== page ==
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I have a friend that has a 3-year-old daughter. Her daughter plays with my daughter. Because I am this low-pressure-be-a-kid kind of mom I was very happy to meet another mom that was similar. I noticed that her daughter was allowed to run around barefoot. Mine too. She didn’t get stressed out if her daughter got all wet or dirty playing outside. Me too. She didn’t worry if I fed her daughter when she was at my house. I am the same. I got this strange feeling that her daughter was a kid.
100 percent kid. I loved it! I was ecstatic! Another kid without a gazillion rules to follow! Another kid that was allowed to get dirty, have snacks, be super silly, make messes, go barefoot, color outside the lines, read books upside down and change her clothes 50 times a day. I love that when my daughter plays with this other little girl that they are engaged in pure little kid play. It is pure. That is the key. Pure Play. Most kids don’t get to experience it all that much anymore.
Nowadays our kids come home from school and they have to follow a routine. They do homework, they go to their activities, and they may have play dates. They play chess, go to cub scouts, go to basketball, and go to dance, gymnastics, karate, homework club and even Saturday school. They have busy and structured lives. They have to behave a certain way all the time. The majority of their time is spent working on growing up and not on being a kid.
I remember third grade really well. I remember my teacher. I remember my friends. I remember doing a lot of multiplication during class. I remember going to the teacher when I finished my work and she would give me feedback. I would go back to my desk and make corrections. I have no recollection of ever doing homework. Never. Ever. I do remember coming home from school and playing outside till dark or dinnertime, whichever came first. I engaged in a lot of pretend play with the neighborhood kids. On the weekend, my mom kicked my sister and me out of the house by 11 a.m. and we played. I got to be a kid.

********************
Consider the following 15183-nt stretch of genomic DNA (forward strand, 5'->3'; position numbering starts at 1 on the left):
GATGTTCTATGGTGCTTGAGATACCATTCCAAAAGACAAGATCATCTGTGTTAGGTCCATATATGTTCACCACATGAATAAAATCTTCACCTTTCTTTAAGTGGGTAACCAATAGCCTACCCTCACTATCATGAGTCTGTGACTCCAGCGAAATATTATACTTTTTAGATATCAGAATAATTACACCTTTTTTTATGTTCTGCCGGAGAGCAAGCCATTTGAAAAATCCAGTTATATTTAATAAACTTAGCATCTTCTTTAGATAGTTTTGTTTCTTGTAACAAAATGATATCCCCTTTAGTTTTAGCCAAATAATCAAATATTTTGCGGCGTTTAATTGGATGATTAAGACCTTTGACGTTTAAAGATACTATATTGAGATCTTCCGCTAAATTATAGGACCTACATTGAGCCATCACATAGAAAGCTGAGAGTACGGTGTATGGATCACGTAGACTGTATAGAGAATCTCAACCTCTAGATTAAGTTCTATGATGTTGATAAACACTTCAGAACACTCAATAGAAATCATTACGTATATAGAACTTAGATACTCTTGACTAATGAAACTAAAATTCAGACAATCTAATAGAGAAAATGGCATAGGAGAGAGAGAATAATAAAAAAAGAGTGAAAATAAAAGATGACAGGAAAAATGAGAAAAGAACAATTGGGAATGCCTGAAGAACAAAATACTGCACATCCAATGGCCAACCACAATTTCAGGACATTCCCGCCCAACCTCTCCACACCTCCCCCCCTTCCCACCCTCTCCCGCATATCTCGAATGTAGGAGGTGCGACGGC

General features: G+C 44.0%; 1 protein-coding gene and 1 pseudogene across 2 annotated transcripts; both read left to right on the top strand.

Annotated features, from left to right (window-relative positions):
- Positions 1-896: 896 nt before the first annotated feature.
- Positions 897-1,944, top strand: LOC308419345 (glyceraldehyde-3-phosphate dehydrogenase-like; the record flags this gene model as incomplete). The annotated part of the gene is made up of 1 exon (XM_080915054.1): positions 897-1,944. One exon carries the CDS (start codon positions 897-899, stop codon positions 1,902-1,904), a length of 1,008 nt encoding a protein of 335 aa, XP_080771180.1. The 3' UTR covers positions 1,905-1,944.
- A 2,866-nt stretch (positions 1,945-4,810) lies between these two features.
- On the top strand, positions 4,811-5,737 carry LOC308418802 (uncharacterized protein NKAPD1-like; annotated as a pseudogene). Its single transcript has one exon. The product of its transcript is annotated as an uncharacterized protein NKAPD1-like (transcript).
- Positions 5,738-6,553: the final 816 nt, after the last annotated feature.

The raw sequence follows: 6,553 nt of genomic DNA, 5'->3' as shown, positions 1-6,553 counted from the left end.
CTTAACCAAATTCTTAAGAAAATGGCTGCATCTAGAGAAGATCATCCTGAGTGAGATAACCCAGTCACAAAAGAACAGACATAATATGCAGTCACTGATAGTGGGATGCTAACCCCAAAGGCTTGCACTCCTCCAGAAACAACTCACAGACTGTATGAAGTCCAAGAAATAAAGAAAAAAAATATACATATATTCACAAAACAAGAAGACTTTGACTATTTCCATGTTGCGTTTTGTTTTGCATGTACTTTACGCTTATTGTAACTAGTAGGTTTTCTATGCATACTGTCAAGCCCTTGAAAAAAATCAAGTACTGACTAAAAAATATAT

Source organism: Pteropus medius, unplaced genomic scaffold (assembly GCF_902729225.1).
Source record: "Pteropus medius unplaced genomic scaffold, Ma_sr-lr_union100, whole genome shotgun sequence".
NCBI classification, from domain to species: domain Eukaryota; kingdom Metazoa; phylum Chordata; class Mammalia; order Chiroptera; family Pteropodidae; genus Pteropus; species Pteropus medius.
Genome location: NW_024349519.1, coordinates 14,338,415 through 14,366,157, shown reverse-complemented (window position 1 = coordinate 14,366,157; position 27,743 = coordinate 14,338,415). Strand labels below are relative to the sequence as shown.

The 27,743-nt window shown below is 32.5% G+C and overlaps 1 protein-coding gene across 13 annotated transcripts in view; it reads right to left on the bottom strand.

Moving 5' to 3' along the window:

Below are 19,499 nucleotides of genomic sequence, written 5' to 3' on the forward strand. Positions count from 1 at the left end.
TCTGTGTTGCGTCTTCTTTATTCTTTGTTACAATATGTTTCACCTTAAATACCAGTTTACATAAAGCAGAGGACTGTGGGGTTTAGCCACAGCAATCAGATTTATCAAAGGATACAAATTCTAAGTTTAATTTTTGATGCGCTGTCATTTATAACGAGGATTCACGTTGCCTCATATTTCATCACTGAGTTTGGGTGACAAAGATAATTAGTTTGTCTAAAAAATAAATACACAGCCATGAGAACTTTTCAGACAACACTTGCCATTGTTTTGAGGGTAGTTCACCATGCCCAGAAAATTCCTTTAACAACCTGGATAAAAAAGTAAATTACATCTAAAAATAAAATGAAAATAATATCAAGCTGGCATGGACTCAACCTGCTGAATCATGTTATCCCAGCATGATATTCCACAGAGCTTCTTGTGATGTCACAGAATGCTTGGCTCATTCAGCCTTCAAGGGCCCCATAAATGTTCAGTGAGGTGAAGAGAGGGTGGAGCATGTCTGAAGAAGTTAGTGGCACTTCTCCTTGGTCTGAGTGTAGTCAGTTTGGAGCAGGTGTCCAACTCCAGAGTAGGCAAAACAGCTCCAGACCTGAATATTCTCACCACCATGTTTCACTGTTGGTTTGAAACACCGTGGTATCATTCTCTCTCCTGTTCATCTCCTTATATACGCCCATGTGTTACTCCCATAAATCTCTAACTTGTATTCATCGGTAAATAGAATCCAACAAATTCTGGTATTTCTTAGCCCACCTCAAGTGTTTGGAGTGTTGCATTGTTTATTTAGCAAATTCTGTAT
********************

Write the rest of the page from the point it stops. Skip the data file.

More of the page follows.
We expect so much from our kids. We are surprised when they do something stupid things and screw up. We forget that they are just kids. As I grew I did stupid things and screwed up, but it was all part of growing up. I got a lecture. I got a punishment. I got to move on. But, it never seemed that I was judged and made to be this horrible bad kid with a bullying problem. I was accepted as a kid with some growing up to do.
My kids have a long ways to go before they grow up, but they are fun to be with. I love their kidness. I love the silly stupid conversations we have at the dinner table. I love when they come inside thoroughly wet or muddy or dirty because they made a river in the backyard.
I love that they make a big giant Lego messes (OK not really, but I am trying to make a point here) because they just created a whole city in space with pirates and princess leia is harry potter’s girlfriend and Chewbacca is playing Quidditch with Jack Sparrow. I love that my son carried his underwear around in his lunchbox when he was 2 years old for about six months. I love that they wear their Halloween costumes everywhere for a whole month before Halloween. I love that my daughter wears toe socks with flip-flops pink cheetah pants and a striped shirt. These are things we don’t do as grown ups and these are important developmental experiences.
I read something somewhere about the importance of play in brain development. Our youth do not experience enough free play. There is a lot kids can learn from play. They learn to negotiate, manipulate, get their way, not get their way, give in, fight back, problem solve and they also rule the world- their world.
They need to be kids now while they are kids. We need to enjoy them being kids too. One of the things about the three-year-old little girl I mentioned is that she had cancer. Her mother realized that she just wanted her daughter to experience childhood. She wanted her to be a little girl. And she is. She is this sweet, vibrant, intelligent little girl who I believe will grow up to be a well-balanced well-adjusted adult.
We can’t pen them in. We can’t hold them back. We need to let them be who they are. They will grow up. They will get bigger. They will move through all their phases of life. If we guide them along the way, but not organize every aspect of their day they will get to experience childhood. And they will end up just fine and OK.
Los Alamos Columnist